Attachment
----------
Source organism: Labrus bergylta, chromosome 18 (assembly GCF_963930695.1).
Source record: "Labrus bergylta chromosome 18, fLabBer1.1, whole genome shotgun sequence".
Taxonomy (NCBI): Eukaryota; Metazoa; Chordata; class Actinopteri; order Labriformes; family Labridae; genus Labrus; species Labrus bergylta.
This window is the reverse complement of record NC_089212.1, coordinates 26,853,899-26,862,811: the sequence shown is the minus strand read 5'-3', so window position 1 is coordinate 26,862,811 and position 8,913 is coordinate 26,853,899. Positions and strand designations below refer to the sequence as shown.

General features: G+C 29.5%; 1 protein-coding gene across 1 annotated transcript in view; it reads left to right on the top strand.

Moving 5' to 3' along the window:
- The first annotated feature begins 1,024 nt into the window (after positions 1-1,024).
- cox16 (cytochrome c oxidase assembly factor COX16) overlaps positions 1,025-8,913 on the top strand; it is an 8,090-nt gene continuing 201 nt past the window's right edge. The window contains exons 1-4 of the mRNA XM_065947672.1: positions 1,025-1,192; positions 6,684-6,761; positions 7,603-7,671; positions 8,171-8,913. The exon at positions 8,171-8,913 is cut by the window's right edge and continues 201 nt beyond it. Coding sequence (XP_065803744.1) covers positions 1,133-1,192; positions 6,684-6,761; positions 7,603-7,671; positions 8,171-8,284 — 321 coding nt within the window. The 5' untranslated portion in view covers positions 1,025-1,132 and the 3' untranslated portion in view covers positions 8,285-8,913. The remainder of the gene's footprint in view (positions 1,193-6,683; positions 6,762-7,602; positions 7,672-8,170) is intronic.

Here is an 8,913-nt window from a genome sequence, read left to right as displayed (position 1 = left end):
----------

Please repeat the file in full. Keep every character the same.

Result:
Source organism: Labrus bergylta, chromosome 18 (assembly GCF_963930695.1).
Source record: "Labrus bergylta chromosome 18, fLabBer1.1, whole genome shotgun sequence".
Taxonomy (NCBI): Eukaryota; Metazoa; Chordata; class Actinopteri; order Labriformes; family Labridae; genus Labrus; species Labrus bergylta.
This window is the reverse complement of record NC_089212.1, coordinates 26,853,899-26,862,811: the sequence shown is the minus strand read 5'-3', so window position 1 is coordinate 26,862,811 and position 8,913 is coordinate 26,853,899. Positions and strand designations below refer to the sequence as shown.

General features: G+C 29.5%; 1 protein-coding gene across 1 annotated transcript in view; it reads left to right on the top strand.

Moving 5' to 3' along the window:
- The first annotated feature begins 1,024 nt into the window (after positions 1-1,024).
- cox16 (cytochrome c oxidase assembly factor COX16) overlaps positions 1,025-8,913 on the top strand; it is an 8,090-nt gene continuing 201 nt past the window's right edge. The window contains exons 1-4 of the mRNA XM_065947672.1: positions 1,025-1,192; positions 6,684-6,761; positions 7,603-7,671; positions 8,171-8,913. The exon at positions 8,171-8,913 is cut by the window's right edge and continues 201 nt beyond it. Coding sequence (XP_065803744.1) covers positions 1,133-1,192; positions 6,684-6,761; positions 7,603-7,671; positions 8,171-8,284 — 321 coding nt within the window. The 5' untranslated portion in view covers positions 1,025-1,132 and the 3' untranslated portion in view covers positions 8,285-8,913. The remainder of the gene's footprint in view (positions 1,193-6,683; positions 6,762-7,602; positions 7,672-8,170) is intronic.

Here is an 8,913-nt window from a genome sequence, read left to right as displayed (position 1 = left end):